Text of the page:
1. The employer shared responsibility provisions under Section 4980H of the Internal Revenue Code (Code), otherwise known as the employer mandate;
  2. Information reporting requirements under Section 6056 of the Code, which are linked to the employer mandate; and
  3. Information reporting requirements under Section 6055 of the Code, which apply to self-insuring employers, insurers, and certain other providers of ‘‘minimum essential coverage,” as defined by ACA.

The IRS notice clarifies that only the above three requirements are delayed. The notice does not affect the effective date or application of other ACA provisions, such as the premium tax credit or the individual mandate. Given the fact that the law itself is not delayed, the notice has raised significant issues for employers despite their being generally pleased with the mandate and penalty delay. This article will discuss the impact of the delay and some of the issues that employers should consider as a result of the delay.

Click here to download the full article in PDF format.

The attached file is reproduced with permission from Health Insurance Report, 19 HPPR 28, 7/31/13. Copyright © 2013 by The Bureau of National Affairs, Inc. (800-372-1033) http://www.bna.com

Our Epstein Becker Green colleague Stuart M. Gerson recently commented in an article titled “4th Circuit Upholds ACA’s Employer Mandate, Says Insurance Regulation Within Commerce,” by Mary Anne Pazanowski, in Bloomberg BNA’s Health Care Daily Report.

Following is an excerpt:

A unanimous U.S. Court of Appeals for the Fourth Circuit July 11 declared the Affordable Care Act’s employer mandate a valid exercise of Congress’s power to regulate commerce under the U.S. Constitution’s Commerce Clause (Liberty University Inc. v. Lew, 4th Cir., No. 10-2347, 7/11/13).

In an opinion co-authored by Judges Diana Gribbon Motz, James A. Wynn Jr., and Andre M. Davis, the court held that the mandate is ‘‘simply an example of Congress’s longstanding authority to regulate employee compensation offered and paid for by employers in interstate commerce.”

The ruling comes in a case filed by Liberty University Inc. and two individual plaintiffs that challenged both the individual and employer mandates. Treasury Secretary Jacob Lew has been substituted as a defendant in place of former Secretary Timothy Geithner.

Stuart Gerson, a former acting U.S. attorney general who is now an attorney with Epstein Becker Green in Washington, told BNA July 11 that ‘‘there is considerable force to the Fourth Circuit’s view that health insurance decisions affect employment, which itself is a matter of interstate commerce.”

He predicted that, if the case returns to the Supreme Court—as seems likely based on a July 11 press release from the university’s attorneys—there would be four solid votes to uphold the Fourth Circuit’s ruling. But, he said, ‘‘it is difficult to predict how the chief justice and the other four conservative justices come out on this point.” He added, though, that ‘‘one must at least recognize that there is a difference between an individual’s decision not to engage in commerce and the clear commercial activity in which Liberty indisputably engages.”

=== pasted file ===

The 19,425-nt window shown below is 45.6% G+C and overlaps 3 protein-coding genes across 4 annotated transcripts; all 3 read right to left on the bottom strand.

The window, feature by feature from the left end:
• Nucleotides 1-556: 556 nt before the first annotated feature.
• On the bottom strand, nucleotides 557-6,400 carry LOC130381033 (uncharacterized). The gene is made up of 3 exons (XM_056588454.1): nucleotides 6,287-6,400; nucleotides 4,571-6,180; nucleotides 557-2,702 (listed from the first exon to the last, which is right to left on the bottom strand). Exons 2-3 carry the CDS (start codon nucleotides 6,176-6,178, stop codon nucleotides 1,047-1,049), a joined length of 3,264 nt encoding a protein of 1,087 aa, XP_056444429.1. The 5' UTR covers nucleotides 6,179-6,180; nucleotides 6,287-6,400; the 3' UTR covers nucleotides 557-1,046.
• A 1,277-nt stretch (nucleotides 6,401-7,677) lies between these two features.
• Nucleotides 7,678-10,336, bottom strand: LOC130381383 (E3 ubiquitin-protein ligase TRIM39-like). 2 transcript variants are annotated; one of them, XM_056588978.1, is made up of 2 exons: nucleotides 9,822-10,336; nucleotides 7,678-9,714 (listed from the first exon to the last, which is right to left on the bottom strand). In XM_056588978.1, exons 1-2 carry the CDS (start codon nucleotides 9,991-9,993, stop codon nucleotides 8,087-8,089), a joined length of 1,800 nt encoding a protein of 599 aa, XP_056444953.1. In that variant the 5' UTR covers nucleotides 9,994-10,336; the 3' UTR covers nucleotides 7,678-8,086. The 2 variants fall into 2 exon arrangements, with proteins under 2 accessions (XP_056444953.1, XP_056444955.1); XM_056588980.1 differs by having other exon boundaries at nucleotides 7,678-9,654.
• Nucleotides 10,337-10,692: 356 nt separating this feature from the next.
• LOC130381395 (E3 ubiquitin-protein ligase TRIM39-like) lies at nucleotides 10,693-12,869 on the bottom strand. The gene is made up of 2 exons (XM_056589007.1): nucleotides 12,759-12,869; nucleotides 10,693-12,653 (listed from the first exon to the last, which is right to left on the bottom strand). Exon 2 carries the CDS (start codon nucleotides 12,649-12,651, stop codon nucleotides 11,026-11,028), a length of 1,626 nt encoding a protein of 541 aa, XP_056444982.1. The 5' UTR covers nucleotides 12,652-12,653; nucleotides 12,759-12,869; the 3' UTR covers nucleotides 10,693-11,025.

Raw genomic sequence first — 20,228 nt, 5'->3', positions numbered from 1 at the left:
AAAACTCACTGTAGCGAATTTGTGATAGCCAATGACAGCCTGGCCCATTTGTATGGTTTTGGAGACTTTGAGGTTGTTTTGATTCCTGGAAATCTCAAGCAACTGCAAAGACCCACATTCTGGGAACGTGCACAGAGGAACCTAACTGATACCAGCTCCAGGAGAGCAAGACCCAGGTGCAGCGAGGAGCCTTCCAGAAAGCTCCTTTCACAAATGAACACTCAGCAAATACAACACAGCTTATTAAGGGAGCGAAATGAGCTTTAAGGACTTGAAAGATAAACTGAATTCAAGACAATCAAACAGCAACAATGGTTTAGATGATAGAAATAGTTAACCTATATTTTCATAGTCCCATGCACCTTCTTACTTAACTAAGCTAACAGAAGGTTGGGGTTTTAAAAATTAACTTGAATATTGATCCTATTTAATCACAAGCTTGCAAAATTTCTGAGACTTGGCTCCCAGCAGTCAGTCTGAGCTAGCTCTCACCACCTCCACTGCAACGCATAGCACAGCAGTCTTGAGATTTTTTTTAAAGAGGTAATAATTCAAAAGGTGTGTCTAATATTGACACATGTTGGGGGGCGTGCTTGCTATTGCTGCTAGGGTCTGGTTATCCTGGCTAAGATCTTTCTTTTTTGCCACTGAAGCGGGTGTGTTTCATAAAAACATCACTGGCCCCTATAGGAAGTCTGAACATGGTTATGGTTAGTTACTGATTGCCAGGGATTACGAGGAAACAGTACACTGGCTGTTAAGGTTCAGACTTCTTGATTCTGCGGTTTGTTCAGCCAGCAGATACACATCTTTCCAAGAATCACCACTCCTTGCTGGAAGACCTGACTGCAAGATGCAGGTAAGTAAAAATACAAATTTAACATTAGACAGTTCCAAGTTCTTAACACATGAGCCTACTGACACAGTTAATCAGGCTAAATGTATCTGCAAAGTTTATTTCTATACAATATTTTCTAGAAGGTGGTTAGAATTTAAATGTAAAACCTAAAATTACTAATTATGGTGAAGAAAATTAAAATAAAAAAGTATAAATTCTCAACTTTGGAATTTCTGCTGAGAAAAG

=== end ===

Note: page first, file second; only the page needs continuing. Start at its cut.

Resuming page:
Of course, Gerson said, if the conservatives on the high court vote to uphold Liberty’s challenge to the employer mandate, Chief Justice John G. Roberts Jr. ‘‘could again perform the legerdemain and create a fifth vote for affirmance by holding that the employer man- date is supportable under the tax power as was the individual mandate in NFIB. The Fourth Circuit’s alternative reasoning allows for this result.”

I’ve posted a client advisory on the recent ACA employer mandate delay, with my colleagues Frank C. Morris, Jr.; Elizabeth Bradley; and Adam Solander.  We explore the ramifications and unresolved issues that employers should consider.  Following is an excerpt:

In reaction to employers’ concerns about the many difficulties posed in efforts to comply with the Employer Mandate provisions of the Affordable Care Act (“ACA”), the Obama administration (“Administration”) announced late yesterday that it is delaying the implementation of the penalty provisions and other aspects of the shared responsibility regulations until 2015. While the delay may have been to accommodate stakeholder requests, the delay also may have accommodated the Administration in connection with its readiness to implement the Employer Mandate. This delay could be a precursor to other implementation delays as the Administration seeks to make the ACA’s implementation successful, especially in light of intense scrutiny as to implementation and an inability to amend the law in Congress.

Read the full advisory: Employer Mandate Delayed—Employers Get Welcome Relief from Penalties Until 2015, but Many Questions Remain.

By Gretchen Harders and Michelle Capezza